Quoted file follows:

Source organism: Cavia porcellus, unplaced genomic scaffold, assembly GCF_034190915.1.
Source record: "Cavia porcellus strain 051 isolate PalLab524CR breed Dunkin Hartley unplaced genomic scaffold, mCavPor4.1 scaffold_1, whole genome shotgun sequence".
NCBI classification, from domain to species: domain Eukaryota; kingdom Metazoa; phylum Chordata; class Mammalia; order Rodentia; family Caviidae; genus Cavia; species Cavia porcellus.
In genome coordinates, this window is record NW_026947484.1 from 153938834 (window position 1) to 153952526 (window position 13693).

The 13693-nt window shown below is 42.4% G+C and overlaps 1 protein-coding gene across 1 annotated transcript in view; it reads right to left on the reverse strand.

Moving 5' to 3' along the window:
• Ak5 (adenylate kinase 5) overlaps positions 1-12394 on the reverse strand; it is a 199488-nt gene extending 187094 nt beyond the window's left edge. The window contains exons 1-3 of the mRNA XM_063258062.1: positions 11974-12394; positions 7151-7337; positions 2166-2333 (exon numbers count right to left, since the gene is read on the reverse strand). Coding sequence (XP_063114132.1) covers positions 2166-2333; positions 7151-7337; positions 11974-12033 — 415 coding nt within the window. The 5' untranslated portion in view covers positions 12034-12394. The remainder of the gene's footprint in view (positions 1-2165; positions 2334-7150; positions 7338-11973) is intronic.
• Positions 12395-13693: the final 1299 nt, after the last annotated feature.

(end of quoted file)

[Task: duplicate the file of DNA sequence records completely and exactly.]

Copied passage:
Source organism: Cavia porcellus, unplaced genomic scaffold, assembly GCF_034190915.1.
Source record: "Cavia porcellus strain 051 isolate PalLab524CR breed Dunkin Hartley unplaced genomic scaffold, mCavPor4.1 scaffold_1, whole genome shotgun sequence".
NCBI classification, from domain to species: domain Eukaryota; kingdom Metazoa; phylum Chordata; class Mammalia; order Rodentia; family Caviidae; genus Cavia; species Cavia porcellus.
In genome coordinates, this window is record NW_026947484.1 from 153938834 (window position 1) to 153952526 (window position 13693).

The 13693-nt window shown below is 42.4% G+C and overlaps 1 protein-coding gene across 1 annotated transcript in view; it reads right to left on the reverse strand.

Moving 5' to 3' along the window:
• Ak5 (adenylate kinase 5) overlaps positions 1-12394 on the reverse strand; it is a 199488-nt gene extending 187094 nt beyond the window's left edge. The window contains exons 1-3 of the mRNA XM_063258062.1: positions 11974-12394; positions 7151-7337; positions 2166-2333 (exon numbers count right to left, since the gene is read on the reverse strand). Coding sequence (XP_063114132.1) covers positions 2166-2333; positions 7151-7337; positions 11974-12033 — 415 coding nt within the window. The 5' untranslated portion in view covers positions 12034-12394. The remainder of the gene's footprint in view (positions 1-2165; positions 2334-7150; positions 7338-11973) is intronic.
• Positions 12395-13693: the final 1299 nt, after the last annotated feature.